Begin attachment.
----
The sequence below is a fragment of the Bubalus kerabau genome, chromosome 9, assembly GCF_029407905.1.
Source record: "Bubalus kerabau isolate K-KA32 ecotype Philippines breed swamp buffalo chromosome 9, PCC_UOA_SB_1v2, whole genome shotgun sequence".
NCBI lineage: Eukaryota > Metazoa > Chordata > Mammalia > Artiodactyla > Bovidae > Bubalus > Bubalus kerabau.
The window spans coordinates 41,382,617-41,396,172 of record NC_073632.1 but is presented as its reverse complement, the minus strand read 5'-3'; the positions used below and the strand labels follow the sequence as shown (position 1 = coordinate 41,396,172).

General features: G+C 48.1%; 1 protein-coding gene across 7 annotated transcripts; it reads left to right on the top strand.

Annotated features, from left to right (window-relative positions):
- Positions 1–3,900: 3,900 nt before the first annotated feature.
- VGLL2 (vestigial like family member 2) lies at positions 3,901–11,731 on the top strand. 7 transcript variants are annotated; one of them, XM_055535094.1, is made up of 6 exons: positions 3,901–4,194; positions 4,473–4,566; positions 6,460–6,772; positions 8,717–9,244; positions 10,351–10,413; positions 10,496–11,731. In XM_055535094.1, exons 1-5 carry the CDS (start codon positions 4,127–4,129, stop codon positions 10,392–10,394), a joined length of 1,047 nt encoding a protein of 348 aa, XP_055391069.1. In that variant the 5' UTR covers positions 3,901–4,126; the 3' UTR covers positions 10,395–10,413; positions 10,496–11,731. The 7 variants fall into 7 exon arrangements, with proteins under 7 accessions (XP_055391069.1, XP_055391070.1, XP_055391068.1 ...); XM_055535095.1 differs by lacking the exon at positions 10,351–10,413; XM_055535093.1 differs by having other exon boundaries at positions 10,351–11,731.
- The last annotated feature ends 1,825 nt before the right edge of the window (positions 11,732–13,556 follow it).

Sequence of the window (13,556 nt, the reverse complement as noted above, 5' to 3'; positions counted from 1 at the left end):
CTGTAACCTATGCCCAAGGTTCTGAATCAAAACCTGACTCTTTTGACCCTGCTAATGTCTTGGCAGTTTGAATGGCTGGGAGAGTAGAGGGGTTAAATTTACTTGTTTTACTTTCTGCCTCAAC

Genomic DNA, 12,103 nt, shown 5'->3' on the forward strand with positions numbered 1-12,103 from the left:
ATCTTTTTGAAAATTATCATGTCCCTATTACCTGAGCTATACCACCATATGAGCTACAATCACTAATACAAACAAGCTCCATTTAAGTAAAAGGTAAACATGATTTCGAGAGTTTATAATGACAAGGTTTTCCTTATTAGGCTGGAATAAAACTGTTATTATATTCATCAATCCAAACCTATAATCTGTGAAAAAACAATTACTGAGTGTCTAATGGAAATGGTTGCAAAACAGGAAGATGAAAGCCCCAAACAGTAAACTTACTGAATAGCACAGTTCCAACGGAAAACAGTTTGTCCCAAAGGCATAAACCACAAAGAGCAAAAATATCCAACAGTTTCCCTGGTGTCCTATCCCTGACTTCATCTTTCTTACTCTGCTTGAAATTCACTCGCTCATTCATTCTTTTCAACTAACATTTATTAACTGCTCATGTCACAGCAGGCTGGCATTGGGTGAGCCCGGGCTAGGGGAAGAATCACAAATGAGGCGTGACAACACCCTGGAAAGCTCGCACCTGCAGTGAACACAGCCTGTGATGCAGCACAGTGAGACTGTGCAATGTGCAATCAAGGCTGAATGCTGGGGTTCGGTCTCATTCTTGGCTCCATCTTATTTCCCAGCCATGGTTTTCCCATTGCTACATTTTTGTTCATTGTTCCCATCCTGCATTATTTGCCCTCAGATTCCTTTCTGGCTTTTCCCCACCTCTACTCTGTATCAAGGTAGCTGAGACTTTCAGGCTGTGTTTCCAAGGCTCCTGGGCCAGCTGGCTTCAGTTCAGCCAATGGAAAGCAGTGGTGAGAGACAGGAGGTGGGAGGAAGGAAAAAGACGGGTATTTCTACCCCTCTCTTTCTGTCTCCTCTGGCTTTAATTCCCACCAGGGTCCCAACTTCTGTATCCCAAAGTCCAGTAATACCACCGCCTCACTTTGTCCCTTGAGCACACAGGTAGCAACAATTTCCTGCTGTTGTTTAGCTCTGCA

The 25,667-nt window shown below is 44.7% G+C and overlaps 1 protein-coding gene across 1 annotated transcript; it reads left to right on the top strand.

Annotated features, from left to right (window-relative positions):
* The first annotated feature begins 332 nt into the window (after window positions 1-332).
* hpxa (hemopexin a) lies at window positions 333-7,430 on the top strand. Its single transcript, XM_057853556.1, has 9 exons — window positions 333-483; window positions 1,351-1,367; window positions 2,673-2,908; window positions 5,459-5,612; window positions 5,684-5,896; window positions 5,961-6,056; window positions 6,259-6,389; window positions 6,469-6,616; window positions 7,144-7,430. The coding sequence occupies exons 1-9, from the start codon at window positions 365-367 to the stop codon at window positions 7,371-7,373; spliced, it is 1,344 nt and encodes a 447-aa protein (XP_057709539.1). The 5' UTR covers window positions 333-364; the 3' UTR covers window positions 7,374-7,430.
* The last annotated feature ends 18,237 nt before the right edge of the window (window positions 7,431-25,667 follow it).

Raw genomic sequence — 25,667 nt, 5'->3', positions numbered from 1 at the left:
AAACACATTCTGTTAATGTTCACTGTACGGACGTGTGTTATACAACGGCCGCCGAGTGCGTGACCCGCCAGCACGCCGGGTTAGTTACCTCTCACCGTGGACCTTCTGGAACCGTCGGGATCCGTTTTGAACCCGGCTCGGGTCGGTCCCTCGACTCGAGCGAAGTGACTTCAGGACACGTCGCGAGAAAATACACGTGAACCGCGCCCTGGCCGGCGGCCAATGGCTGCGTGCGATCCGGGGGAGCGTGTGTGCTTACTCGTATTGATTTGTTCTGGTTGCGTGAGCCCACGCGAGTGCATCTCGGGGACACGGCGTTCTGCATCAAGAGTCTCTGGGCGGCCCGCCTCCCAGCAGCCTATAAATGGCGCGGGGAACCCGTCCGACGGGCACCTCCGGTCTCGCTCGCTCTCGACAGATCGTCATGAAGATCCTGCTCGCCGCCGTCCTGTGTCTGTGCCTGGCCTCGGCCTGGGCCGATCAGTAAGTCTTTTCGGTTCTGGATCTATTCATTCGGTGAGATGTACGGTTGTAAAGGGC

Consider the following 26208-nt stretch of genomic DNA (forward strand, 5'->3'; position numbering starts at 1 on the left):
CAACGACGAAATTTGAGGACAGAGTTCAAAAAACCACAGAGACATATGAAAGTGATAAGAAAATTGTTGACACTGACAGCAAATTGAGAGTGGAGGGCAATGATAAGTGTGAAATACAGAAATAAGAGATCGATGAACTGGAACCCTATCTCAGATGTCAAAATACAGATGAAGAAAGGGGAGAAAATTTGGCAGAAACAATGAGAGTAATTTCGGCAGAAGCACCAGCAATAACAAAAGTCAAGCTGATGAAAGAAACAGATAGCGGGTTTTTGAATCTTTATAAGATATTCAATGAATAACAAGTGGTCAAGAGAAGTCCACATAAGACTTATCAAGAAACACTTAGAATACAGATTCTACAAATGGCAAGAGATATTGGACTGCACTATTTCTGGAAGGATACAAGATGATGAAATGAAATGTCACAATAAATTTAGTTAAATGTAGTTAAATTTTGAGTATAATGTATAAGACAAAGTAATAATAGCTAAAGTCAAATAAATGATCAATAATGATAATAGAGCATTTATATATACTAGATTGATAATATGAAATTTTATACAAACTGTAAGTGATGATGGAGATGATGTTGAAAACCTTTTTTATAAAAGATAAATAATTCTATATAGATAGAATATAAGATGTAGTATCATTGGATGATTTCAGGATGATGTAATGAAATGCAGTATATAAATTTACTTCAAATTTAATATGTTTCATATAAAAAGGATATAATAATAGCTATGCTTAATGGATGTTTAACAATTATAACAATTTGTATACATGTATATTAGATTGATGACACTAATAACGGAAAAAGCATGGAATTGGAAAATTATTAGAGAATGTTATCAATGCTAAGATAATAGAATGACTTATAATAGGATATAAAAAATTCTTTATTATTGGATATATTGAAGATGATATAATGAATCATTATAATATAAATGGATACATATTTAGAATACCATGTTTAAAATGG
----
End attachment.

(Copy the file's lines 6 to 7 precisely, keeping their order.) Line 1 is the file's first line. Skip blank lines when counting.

Annotated features, from left to right (window-relative positions):
- Positions 1–3,900: 3,900 nt before the first annotated feature.